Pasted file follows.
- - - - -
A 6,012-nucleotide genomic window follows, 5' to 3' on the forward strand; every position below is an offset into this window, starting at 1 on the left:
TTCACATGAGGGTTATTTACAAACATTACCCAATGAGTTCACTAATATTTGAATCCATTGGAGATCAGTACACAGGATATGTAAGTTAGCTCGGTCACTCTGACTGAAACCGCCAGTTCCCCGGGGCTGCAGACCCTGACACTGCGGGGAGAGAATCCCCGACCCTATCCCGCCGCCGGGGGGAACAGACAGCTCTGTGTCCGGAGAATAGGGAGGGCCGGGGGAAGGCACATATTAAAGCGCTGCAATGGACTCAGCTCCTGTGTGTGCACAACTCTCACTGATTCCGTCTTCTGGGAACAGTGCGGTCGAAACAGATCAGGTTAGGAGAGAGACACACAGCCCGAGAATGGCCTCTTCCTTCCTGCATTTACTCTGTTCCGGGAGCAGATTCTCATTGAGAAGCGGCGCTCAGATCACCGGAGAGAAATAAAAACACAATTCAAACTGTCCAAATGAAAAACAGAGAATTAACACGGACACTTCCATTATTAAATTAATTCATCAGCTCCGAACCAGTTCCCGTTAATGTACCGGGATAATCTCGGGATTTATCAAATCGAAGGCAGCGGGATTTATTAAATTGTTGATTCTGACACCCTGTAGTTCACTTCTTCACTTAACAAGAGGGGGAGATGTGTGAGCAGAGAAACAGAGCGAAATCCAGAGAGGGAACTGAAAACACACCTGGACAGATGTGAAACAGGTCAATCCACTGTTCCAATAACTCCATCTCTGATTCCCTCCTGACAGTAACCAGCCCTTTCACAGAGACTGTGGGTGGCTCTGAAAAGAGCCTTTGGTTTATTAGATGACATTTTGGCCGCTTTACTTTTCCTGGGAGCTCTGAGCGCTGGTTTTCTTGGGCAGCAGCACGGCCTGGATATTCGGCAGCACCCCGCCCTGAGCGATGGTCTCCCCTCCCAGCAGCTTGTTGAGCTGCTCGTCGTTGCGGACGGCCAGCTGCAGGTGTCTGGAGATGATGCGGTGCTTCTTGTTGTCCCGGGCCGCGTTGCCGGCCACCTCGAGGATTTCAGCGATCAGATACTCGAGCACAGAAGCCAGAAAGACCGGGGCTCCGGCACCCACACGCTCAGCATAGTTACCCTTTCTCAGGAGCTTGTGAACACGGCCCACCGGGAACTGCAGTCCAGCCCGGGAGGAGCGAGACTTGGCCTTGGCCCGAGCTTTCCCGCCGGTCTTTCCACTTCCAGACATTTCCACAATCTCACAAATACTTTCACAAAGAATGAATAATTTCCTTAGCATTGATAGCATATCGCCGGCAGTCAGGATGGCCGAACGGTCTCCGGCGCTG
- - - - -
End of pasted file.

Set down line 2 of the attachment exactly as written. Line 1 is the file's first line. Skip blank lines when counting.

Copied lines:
TTCACATGAGGGTTATTTACAAACATTACCCAATGAGTTCACTAATATTTGAATCCATTGGAGATCAGTACACAGGATATGTAAGTTAGCTCGGTCACTCTGACTGAAACCGCCAGTTCCCCGGGGCTGCAGACCCTGACACTGCGGGGAGAGAATCCCCGACCCTATCCCGCCGCCGGGGGGAACAGACAGCTCTGTGTCCGGAGAATAGGGAGGGCCGGGGGAAGGCACATATTAAAGCGCTGCAATGGACTCAGCTCCTGTGTGTGCACAACTCTCACTGATTCCGTCTTCTGGGAACAGTGCGGTCGAAACAGATCAGGTTAGGAGAGAGACACACAGCCCGAGAATGGCCTCTTCCTTCCTGCATTTACTCTGTTCCGGGAGCAGATTCTCATTGAGAAGCGGCGCTCAGATCACCGGAGAGAAATAAAAACACAATTCAAACTGTCCAAATGAAAAACAGAGAATTAACACGGACACTTCCATTATTAAATTAATTCATCAGCTCCGAACCAGTTCCCGTTAATGTACCGGGATAATCTCGGGATTTATCAAATCGAAGGCAGCGGGATTTATTAAATTGTTGATTCTGACACCCTGTAGTTCACTTCTTCACTTAACAAGAGGGGGAGATGTGTGAGCAGAGAAACAGAGCGAAATCCAGAGAGGGAACTGAAAACACACCTGGACAGATGTGAAACAGGTCAATCCACTGTTCCAATAACTCCATCTCTGATTCCCTCCTGACAGTAACCAGCCCTTTCACAGAGACTGTGGGTGGCTCTGAAAAGAGCCTTTGGTTTATTAGATGACATTTTGGCCGCTTTACTTTTCCTGGGAGCTCTGAGCGCTGGTTTTCTTGGGCAGCAGCACGGCCTGGATATTCGGCAGCACCCCGCCCTGAGCGATGGTCTCCCCTCCCAGCAGCTTGTTGAGCTGCTCGTCGTTGCGGACGGCCAGCTGCAGGTGTCTGGAGATGATGCGGTGCTTCTTGTTGTCCCGGGCCGCGTTGCCGGCCACCTCGAGGATTTCAGCGATCAGATACTCGAGCACAGAAGCCAGAAAGACCGGGGCTCCGGCACCCACACGCTCAGCATAGTTACCCTTTCTCAGGAGCTTGTGAACACGGCCCACCGGGAACTGCAGTCCAGCCCGGGAGGAGCGAGACTTGGCCTTGGCCCGAGCTTTCCCGCCGGTCTTTCCACTTCCAGACATTTCCACAATCTCACAAATACTTTCACAAAGAATGAATAATTTCCTTAGCATTGATAGCATATCGCCGGCAGTCAGGATGGCCGAACGGTCTCCGGCGCTG